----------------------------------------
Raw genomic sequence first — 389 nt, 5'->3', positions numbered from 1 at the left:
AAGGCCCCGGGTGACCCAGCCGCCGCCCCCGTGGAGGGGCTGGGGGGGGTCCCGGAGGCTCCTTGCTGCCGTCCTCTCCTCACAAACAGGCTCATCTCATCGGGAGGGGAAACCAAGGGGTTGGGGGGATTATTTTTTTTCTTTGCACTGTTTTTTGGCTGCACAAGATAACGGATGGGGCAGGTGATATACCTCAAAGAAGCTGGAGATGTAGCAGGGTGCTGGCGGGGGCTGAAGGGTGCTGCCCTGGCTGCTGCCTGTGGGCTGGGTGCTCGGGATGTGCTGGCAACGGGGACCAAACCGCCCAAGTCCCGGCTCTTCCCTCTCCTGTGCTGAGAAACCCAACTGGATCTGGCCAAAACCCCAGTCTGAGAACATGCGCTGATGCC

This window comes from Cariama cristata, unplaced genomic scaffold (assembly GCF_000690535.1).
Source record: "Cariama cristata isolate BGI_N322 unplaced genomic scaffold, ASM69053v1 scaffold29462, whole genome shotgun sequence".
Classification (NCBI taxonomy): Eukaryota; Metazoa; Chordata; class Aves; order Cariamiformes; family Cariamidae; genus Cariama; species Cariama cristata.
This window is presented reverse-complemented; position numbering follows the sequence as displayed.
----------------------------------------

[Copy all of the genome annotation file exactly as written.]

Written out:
Raw genomic sequence first — 389 nt, 5'->3', positions numbered from 1 at the left:
AAGGCCCCGGGTGACCCAGCCGCCGCCCCCGTGGAGGGGCTGGGGGGGGTCCCGGAGGCTCCTTGCTGCCGTCCTCTCCTCACAAACAGGCTCATCTCATCGGGAGGGGAAACCAAGGGGTTGGGGGGATTATTTTTTTTCTTTGCACTGTTTTTTGGCTGCACAAGATAACGGATGGGGCAGGTGATATACCTCAAAGAAGCTGGAGATGTAGCAGGGTGCTGGCGGGGGCTGAAGGGTGCTGCCCTGGCTGCTGCCTGTGGGCTGGGTGCTCGGGATGTGCTGGCAACGGGGACCAAACCGCCCAAGTCCCGGCTCTTCCCTCTCCTGTGCTGAGAAACCCAACTGGATCTGGCCAAAACCCCAGTCTGAGAACATGCGCTGATGCC

This window comes from Cariama cristata, unplaced genomic scaffold (assembly GCF_000690535.1).
Source record: "Cariama cristata isolate BGI_N322 unplaced genomic scaffold, ASM69053v1 scaffold29462, whole genome shotgun sequence".
Classification (NCBI taxonomy): Eukaryota; Metazoa; Chordata; class Aves; order Cariamiformes; family Cariamidae; genus Cariama; species Cariama cristata.
This window is presented reverse-complemented; position numbering follows the sequence as displayed.